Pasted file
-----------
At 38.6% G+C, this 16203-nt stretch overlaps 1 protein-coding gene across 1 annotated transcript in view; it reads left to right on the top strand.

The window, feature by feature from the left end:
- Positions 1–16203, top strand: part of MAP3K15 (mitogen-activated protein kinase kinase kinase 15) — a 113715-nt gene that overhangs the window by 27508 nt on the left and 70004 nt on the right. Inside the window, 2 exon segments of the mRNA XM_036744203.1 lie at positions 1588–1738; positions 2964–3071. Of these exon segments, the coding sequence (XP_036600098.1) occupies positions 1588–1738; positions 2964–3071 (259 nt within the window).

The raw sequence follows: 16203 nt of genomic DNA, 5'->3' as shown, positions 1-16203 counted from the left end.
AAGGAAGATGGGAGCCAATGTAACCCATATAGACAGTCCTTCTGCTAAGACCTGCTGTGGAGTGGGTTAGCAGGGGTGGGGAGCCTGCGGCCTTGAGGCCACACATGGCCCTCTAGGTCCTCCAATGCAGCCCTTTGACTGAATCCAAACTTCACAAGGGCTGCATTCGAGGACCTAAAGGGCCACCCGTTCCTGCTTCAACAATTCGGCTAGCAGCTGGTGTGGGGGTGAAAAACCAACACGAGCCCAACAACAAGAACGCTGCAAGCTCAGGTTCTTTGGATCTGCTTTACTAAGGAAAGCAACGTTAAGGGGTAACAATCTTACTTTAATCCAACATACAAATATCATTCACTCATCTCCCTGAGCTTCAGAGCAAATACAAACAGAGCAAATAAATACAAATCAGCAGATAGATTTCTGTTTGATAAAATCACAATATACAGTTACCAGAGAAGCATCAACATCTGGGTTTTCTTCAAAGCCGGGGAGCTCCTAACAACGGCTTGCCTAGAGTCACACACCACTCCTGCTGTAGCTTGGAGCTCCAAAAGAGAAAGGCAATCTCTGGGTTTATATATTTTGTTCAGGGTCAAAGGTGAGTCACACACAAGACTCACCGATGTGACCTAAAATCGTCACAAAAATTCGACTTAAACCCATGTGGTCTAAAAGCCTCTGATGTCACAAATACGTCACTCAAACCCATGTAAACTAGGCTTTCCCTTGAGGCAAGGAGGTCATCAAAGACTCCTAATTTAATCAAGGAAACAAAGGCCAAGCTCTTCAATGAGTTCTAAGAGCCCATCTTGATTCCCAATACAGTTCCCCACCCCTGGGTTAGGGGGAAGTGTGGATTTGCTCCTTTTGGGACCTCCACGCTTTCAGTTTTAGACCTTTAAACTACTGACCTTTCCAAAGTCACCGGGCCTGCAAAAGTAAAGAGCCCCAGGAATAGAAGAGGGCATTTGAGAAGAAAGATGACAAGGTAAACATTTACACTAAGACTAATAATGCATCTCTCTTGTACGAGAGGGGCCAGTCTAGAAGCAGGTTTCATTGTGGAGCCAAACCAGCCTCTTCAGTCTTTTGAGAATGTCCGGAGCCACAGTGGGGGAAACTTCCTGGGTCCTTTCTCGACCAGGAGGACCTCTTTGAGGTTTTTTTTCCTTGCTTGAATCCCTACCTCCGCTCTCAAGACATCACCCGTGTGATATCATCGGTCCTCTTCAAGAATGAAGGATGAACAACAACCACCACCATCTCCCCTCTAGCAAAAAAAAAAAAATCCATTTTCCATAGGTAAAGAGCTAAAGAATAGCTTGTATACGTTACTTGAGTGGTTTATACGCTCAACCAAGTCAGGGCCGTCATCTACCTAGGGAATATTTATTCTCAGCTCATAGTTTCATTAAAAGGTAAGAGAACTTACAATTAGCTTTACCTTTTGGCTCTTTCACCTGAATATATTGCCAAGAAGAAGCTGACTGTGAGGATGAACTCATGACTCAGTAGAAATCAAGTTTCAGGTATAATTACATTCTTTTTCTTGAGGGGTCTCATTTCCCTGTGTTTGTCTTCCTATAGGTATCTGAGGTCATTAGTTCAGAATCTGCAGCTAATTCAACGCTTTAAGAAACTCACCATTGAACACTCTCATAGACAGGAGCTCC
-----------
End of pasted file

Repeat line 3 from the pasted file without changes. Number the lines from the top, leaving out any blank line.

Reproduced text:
- Positions 1–16203, top strand: part of MAP3K15 (mitogen-activated protein kinase kinase kinase 15) — a 113715-nt gene that overhangs the window by 27508 nt on the left and 70004 nt on the right. Inside the window, 2 exon segments of the mRNA XM_036744203.1 lie at positions 1588–1738; positions 2964–3071. Of these exon segments, the coding sequence (XP_036600098.1) occupies positions 1588–1738; positions 2964–3071 (259 nt within the window).